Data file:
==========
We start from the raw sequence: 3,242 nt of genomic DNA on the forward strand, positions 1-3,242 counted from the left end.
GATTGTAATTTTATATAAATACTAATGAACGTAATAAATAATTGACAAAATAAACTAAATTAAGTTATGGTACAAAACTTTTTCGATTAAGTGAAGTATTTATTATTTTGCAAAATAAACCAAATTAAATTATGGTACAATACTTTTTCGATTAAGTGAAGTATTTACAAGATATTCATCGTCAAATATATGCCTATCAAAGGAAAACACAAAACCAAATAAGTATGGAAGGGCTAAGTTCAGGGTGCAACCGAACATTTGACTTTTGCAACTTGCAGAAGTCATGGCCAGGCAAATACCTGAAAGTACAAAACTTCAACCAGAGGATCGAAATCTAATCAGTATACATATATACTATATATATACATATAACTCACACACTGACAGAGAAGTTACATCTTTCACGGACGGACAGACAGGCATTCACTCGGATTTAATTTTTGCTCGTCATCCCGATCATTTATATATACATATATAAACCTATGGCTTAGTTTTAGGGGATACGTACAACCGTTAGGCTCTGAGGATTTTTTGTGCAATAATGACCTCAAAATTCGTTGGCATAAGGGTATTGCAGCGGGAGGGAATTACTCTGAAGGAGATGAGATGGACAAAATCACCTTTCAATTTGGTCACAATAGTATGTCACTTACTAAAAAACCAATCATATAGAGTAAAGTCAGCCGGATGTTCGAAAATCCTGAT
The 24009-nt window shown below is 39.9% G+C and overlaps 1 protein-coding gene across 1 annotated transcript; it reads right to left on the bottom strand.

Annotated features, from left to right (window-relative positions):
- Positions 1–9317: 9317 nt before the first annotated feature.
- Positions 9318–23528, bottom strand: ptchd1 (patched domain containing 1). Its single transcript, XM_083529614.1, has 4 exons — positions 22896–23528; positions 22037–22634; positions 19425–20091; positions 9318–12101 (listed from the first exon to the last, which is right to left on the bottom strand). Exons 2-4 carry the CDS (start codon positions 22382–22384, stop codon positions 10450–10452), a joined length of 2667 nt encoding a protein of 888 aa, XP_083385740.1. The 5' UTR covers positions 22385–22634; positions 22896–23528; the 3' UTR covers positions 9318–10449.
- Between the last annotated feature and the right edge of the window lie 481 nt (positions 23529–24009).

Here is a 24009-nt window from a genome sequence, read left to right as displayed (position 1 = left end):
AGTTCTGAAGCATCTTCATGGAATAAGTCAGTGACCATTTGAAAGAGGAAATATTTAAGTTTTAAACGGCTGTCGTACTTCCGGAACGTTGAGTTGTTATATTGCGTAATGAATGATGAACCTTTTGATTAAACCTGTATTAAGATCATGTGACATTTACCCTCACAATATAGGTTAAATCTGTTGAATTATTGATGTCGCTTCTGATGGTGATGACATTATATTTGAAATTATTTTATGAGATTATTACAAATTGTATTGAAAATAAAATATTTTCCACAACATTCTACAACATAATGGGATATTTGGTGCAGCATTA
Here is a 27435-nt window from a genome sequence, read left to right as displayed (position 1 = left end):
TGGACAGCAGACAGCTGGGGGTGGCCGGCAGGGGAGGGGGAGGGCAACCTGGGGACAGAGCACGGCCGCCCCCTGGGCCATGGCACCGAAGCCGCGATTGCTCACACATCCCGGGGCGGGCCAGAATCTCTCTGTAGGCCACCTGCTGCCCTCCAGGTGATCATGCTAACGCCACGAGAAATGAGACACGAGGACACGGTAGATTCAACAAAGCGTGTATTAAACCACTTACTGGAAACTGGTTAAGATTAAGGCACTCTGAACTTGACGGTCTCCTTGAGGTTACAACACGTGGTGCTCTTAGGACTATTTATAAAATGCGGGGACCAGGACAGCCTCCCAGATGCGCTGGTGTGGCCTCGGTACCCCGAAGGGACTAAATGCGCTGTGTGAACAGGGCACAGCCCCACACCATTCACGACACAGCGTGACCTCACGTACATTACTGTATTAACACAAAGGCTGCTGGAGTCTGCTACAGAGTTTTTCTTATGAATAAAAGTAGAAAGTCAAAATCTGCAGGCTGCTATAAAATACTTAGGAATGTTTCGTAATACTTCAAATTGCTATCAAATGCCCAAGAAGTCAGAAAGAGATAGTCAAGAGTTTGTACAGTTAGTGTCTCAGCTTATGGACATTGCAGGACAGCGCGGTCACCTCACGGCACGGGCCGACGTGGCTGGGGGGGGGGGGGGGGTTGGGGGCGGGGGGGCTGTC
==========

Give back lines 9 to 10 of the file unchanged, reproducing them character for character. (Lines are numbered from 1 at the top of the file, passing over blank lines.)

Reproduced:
AGTTCTGAAGCATCTTCATGGAATAAGTCAGTGACCATTTGAAAGAGGAAATATTTAAGTTTTAAACGGCTGTCGTACTTCCGGAACGTTGAGTTGTTATATTGCGTAATGAATGATGAACCTTTTGATTAAACCTGTATTAAGATCATGTGACATTTACCCTCACAATATAGGTTAAATCTGTTGAATTATTGATGTCGCTTCTGATGGTGATGACATTATATTTGAAATTATTTTATGAGATTATTACAAATTGTATTGAAAATAAAATATTTTCCACAACATTCTACAACATAATGGGATATTTGGTGCAGCATTA
Here is a 27435-nt window from a genome sequence, read left to right as displayed (position 1 = left end):